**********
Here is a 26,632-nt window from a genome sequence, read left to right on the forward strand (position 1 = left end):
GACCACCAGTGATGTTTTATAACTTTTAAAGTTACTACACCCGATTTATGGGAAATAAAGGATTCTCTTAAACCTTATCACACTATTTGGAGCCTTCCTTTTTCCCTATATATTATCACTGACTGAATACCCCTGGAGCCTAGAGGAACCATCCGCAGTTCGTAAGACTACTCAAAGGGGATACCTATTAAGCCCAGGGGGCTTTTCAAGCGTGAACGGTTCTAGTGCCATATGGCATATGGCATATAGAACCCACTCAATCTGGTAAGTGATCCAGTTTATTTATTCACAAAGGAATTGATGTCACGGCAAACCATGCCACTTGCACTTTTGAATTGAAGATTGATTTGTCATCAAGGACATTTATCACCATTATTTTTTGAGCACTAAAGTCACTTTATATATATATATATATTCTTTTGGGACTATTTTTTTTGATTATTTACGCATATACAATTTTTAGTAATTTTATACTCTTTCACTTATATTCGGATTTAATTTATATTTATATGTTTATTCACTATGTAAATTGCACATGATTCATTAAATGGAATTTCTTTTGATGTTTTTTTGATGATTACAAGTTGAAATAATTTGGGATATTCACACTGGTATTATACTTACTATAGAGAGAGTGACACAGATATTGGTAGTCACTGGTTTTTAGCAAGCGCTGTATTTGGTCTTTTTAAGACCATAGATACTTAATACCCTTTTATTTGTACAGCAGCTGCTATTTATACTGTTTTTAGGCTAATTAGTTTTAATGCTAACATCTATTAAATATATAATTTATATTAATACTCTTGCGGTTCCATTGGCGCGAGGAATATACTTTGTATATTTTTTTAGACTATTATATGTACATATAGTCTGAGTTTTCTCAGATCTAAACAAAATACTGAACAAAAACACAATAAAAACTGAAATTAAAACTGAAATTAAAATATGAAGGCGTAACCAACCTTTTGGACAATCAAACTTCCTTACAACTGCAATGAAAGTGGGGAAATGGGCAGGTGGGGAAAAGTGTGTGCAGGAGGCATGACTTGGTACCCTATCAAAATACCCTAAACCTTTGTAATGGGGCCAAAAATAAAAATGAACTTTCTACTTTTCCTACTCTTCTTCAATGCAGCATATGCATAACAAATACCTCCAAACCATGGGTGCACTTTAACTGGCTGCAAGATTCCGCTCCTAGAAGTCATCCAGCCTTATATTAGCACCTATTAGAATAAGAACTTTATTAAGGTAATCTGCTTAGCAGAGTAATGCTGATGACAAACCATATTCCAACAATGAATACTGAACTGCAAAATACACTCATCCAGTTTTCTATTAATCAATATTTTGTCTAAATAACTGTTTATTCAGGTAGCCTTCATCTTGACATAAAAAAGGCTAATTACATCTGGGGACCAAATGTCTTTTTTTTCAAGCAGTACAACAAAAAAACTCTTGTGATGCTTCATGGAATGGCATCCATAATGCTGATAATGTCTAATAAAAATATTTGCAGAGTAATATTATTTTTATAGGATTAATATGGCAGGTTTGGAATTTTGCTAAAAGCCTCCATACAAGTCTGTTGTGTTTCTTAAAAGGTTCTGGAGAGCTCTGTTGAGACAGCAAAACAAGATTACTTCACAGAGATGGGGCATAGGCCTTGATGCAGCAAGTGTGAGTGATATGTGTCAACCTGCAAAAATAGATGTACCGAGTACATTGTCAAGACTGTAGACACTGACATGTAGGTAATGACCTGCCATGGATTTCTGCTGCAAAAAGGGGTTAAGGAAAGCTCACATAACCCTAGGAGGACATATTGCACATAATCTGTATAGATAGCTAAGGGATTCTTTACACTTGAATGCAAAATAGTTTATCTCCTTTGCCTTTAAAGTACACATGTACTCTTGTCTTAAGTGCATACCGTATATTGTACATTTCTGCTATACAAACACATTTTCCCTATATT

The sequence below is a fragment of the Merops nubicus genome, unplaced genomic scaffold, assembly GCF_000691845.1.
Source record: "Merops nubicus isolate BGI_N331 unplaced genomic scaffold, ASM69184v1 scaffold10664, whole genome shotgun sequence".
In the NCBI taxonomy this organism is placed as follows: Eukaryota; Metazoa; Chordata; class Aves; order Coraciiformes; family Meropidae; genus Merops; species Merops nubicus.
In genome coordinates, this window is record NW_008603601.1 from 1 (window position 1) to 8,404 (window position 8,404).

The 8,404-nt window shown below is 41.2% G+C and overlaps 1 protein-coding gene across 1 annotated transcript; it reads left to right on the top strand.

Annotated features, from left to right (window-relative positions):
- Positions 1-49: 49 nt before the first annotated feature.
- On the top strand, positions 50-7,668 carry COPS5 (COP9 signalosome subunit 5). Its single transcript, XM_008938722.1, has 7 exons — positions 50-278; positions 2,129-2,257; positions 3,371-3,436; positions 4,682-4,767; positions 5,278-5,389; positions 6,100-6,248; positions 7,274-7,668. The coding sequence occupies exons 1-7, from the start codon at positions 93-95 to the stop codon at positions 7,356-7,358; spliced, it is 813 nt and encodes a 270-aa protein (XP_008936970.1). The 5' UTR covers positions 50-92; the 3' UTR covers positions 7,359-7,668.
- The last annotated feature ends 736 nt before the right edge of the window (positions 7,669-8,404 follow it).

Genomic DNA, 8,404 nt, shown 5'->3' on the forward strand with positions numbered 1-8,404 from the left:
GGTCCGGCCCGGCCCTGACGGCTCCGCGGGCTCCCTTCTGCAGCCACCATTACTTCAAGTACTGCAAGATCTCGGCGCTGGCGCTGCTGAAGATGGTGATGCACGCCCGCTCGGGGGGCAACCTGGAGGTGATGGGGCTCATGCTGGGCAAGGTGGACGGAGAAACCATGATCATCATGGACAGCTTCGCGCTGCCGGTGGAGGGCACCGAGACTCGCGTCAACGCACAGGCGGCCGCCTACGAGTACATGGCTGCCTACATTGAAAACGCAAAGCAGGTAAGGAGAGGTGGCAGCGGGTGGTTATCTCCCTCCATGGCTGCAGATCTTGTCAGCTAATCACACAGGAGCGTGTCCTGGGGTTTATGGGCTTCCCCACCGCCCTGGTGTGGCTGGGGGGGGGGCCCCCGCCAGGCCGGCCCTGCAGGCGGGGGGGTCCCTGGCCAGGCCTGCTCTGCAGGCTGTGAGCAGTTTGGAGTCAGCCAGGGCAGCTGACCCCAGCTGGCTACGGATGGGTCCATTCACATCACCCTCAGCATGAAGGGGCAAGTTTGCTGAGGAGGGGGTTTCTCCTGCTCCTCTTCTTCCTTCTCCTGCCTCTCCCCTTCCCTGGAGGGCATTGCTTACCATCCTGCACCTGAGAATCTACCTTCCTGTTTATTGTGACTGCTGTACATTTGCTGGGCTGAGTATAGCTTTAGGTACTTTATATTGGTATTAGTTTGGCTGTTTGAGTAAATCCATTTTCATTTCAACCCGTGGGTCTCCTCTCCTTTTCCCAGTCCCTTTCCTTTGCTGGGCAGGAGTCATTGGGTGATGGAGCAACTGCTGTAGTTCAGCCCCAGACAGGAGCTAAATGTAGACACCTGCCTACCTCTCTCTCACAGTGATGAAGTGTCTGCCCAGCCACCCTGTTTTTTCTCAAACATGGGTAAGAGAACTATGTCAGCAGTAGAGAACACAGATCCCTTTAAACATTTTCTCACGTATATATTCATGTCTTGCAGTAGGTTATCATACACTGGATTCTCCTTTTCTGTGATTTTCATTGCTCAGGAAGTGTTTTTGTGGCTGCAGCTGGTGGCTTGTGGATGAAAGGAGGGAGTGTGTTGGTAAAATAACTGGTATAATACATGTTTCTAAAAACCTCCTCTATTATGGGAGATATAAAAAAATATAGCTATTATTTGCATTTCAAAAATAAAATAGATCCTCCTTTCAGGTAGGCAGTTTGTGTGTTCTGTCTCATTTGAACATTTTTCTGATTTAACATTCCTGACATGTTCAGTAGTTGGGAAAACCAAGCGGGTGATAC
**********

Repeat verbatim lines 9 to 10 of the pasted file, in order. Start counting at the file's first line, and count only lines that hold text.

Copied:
- Positions 1-49: 49 nt before the first annotated feature.
- On the top strand, positions 50-7,668 carry COPS5 (COP9 signalosome subunit 5). Its single transcript, XM_008938722.1, has 7 exons — positions 50-278; positions 2,129-2,257; positions 3,371-3,436; positions 4,682-4,767; positions 5,278-5,389; positions 6,100-6,248; positions 7,274-7,668. The coding sequence occupies exons 1-7, from the start codon at positions 93-95 to the stop codon at positions 7,356-7,358; spliced, it is 813 nt and encodes a 270-aa protein (XP_008936970.1). The 5' UTR covers positions 50-92; the 3' UTR covers positions 7,359-7,668.